First off, Everything was Moving: Photography from the 60s and 70s at the Barbican. As ever with shows at the Barbican, this was a very densely packed exhibition, covering the political and cultural events of the two decades as seen through the eyes of 12 major photographers from across the globe, including David Goldblatt, William Eggleston, Bruce Davidson, Larry Burrows and Shomei Tomatsu. Inevitably there was too much to take in on one visit - there are over 400 works on show - and some photographers seemed to be under-represented in comparison to others. There were also notable omissions - nothing covering the events of 1968 in Paris, the Northern Ireland conflict, the Berlin Wall in Germany - in fact, very little pertaining to Europe at all. Two photographers from the USA and 2 from South Africa, made it seem slightly unbalanced, but these are minor criticisms of what is an absolutely absorbing, powerful and memorable exhibition.
It was a joy to see so much outstanding black and white photography. Among the most note-worthy were Bruce Davidson's compelling photographs from the Civil Rights Movement (hard to grasp that these images of such hatred and brutality took place in the USA a relatively short time ago.) David Goldblatt's approach to his subject is more detached yet no less effective - his portrayal of life under South African apartheid rule is a window onto a strange and distorted world.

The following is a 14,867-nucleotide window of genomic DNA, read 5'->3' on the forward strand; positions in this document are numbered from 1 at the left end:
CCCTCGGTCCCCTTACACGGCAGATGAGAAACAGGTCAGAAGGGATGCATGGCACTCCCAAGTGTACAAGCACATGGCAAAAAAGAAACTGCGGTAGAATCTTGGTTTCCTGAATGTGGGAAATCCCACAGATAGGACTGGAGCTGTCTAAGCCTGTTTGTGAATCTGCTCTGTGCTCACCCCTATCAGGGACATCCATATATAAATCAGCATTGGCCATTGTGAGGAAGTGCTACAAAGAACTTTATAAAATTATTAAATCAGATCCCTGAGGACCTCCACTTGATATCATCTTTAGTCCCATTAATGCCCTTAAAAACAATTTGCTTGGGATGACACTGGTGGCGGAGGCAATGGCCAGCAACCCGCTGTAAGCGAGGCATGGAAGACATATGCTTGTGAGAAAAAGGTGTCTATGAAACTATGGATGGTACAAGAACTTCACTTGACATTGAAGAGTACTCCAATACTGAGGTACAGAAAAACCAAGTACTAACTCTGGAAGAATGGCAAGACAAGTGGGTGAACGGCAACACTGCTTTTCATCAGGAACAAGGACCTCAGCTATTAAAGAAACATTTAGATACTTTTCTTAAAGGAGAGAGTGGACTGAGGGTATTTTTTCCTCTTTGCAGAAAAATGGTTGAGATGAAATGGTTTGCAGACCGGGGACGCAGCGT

As a complete contrast, I found Larry Burrow's photographs of American soldiers in the Vietnam War equally affecting. I'm not normally a fan of huge photographs but their massive proportions and rich colours were curiously reminiscent of epic historical paintings and elevated the subject matter to another level. William Eggleston's highly saturated dye transfer prints never fail to impress. He was represented with two separate bodies of work - a series of large-format portraits which I found personally of little interest, and a roomful of his more well-known photographs of the mundane and ordinary aspects of American life in the south, which although by now very familiar, always manage to thrill me. Also of note was the black and white work of Japanese photographer Shomei Tomatsu whose photographs document the postwar Americanisation of Japan and the impact of the atomic bomb in Nagasaki 15 years after the event.
Larry BurrowsMore information including artist interviews here. There is also a good review of the exhibition by Guardian photography critic Sean O'Hagan here. The exhibition runs until 13th January 2013.